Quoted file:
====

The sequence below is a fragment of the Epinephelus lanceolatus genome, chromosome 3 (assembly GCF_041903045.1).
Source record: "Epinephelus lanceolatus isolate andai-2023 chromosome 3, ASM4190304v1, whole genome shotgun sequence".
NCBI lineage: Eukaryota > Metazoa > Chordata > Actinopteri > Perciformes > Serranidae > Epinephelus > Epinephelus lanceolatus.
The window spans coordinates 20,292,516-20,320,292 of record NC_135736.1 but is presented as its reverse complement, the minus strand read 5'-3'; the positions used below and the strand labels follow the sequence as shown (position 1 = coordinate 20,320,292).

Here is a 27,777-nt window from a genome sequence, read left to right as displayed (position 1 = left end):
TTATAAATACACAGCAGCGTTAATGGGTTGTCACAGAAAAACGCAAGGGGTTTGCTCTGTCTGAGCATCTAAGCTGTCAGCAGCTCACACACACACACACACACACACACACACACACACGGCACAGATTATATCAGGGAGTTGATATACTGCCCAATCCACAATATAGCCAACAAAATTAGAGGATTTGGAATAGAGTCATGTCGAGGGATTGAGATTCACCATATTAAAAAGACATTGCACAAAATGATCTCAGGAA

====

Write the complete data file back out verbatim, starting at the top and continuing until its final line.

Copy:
The sequence below is a fragment of the Epinephelus lanceolatus genome, chromosome 3 (assembly GCF_041903045.1).
Source record: "Epinephelus lanceolatus isolate andai-2023 chromosome 3, ASM4190304v1, whole genome shotgun sequence".
NCBI lineage: Eukaryota > Metazoa > Chordata > Actinopteri > Perciformes > Serranidae > Epinephelus > Epinephelus lanceolatus.
The window spans coordinates 20,292,516-20,320,292 of record NC_135736.1 but is presented as its reverse complement, the minus strand read 5'-3'; the positions used below and the strand labels follow the sequence as shown (position 1 = coordinate 20,320,292).

Here is a 27,777-nt window from a genome sequence, read left to right as displayed (position 1 = left end):
TTATAAATACACAGCAGCGTTAATGGGTTGTCACAGAAAAACGCAAGGGGTTTGCTCTGTCTGAGCATCTAAGCTGTCAGCAGCTCACACACACACACACACACACACACACACACACACGGCACAGATTATATCAGGGAGTTGATATACTGCCCAATCCACAATATAGCCAACAAAATTAGAGGATTTGGAATAGAGTCATGTCGAGGGATTGAGATTCACCATATTAAAAAGACATTGCACAAAATGATCTCAGGAA